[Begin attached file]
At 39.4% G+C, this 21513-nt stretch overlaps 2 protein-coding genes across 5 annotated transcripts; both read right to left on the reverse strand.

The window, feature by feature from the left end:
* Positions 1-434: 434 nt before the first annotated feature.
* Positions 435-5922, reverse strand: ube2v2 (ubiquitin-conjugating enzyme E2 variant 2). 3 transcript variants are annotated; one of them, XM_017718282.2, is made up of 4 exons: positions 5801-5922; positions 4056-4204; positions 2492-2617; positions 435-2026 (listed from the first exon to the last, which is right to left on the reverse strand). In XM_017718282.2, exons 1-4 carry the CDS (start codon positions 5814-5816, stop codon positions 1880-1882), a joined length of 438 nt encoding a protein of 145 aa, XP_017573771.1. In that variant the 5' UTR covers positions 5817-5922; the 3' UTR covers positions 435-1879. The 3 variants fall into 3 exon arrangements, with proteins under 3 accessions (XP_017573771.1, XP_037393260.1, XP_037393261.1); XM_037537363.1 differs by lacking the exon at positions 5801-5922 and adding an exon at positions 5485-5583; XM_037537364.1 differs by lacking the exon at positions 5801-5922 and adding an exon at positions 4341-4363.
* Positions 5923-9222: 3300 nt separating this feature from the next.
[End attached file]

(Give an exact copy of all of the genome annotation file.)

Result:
At 39.4% G+C, this 21513-nt stretch overlaps 2 protein-coding genes across 5 annotated transcripts; both read right to left on the reverse strand.

The window, feature by feature from the left end:
* Positions 1-434: 434 nt before the first annotated feature.
* Positions 435-5922, reverse strand: ube2v2 (ubiquitin-conjugating enzyme E2 variant 2). 3 transcript variants are annotated; one of them, XM_017718282.2, is made up of 4 exons: positions 5801-5922; positions 4056-4204; positions 2492-2617; positions 435-2026 (listed from the first exon to the last, which is right to left on the reverse strand). In XM_017718282.2, exons 1-4 carry the CDS (start codon positions 5814-5816, stop codon positions 1880-1882), a joined length of 438 nt encoding a protein of 145 aa, XP_017573771.1. In that variant the 5' UTR covers positions 5817-5922; the 3' UTR covers positions 435-1879. The 3 variants fall into 3 exon arrangements, with proteins under 3 accessions (XP_017573771.1, XP_037393260.1, XP_037393261.1); XM_037537363.1 differs by lacking the exon at positions 5801-5922 and adding an exon at positions 5485-5583; XM_037537364.1 differs by lacking the exon at positions 5801-5922 and adding an exon at positions 4341-4363.
* Positions 5923-9222: 3300 nt separating this feature from the next.